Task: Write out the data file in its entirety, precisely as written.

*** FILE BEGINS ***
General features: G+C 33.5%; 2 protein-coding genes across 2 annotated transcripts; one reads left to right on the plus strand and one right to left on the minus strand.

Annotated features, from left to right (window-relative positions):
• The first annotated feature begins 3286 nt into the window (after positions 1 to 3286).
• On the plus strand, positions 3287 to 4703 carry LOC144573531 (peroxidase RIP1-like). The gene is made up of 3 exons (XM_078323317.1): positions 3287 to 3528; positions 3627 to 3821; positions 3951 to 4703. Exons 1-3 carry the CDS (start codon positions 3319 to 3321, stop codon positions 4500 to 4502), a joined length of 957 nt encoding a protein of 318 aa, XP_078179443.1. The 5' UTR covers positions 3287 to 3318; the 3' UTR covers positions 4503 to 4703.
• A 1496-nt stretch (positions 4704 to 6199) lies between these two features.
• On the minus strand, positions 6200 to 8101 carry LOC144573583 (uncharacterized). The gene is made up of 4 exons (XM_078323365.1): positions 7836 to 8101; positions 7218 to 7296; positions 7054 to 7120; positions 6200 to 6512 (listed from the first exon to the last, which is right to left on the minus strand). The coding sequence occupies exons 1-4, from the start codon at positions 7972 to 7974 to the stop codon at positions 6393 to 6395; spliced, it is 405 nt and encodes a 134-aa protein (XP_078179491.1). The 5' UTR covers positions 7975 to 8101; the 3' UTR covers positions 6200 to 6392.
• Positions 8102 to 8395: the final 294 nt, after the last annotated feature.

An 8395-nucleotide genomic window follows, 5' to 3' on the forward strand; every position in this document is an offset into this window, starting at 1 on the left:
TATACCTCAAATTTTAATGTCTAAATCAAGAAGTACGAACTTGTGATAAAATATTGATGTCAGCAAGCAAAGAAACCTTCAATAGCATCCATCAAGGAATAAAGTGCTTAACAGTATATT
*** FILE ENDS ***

General features: G+C 33.5%; 2 protein-coding genes across 2 annotated transcripts; one reads left to right on the plus strand and one right to left on the minus strand.

Annotated features, from left to right (window-relative positions):
• The first annotated feature begins 3286 nt into the window (after positions 1 to 3286).
• On the plus strand, positions 3287 to 4703 carry LOC144573531 (peroxidase RIP1-like). The gene is made up of 3 exons (XM_078323317.1): positions 3287 to 3528; positions 3627 to 3821; positions 3951 to 4703. Exons 1-3 carry the CDS (start codon positions 3319 to 3321, stop codon positions 4500 to 4502), a joined length of 957 nt encoding a protein of 318 aa, XP_078179443.1. The 5' UTR covers positions 3287 to 3318; the 3' UTR covers positions 4503 to 4703.
• A 1496-nt stretch (positions 4704 to 6199) lies between these two features.
• On the minus strand, positions 6200 to 8101 carry LOC144573583 (uncharacterized). The gene is made up of 4 exons (XM_078323365.1): positions 7836 to 8101; positions 7218 to 7296; positions 7054 to 7120; positions 6200 to 6512 (listed from the first exon to the last, which is right to left on the minus strand). The coding sequence occupies exons 1-4, from the start codon at positions 7972 to 7974 to the stop codon at positions 6393 to 6395; spliced, it is 405 nt and encodes a 134-aa protein (XP_078179491.1). The 5' UTR covers positions 7975 to 8101; the 3' UTR covers positions 6200 to 6392.
• Positions 8102 to 8395: the final 294 nt, after the last annotated feature.

An 8395-nucleotide genomic window follows, 5' to 3' on the forward strand; every position in this document is an offset into this window, starting at 1 on the left:
TATACCTCAAATTTTAATGTCTAAATCAAGAAGTACGAACTTGTGATAAAATATTGATGTCAGCAAGCAAAGAAACCTTCAATAGCATCCATCAAGGAATAAAGTGCTTAACAGTATATT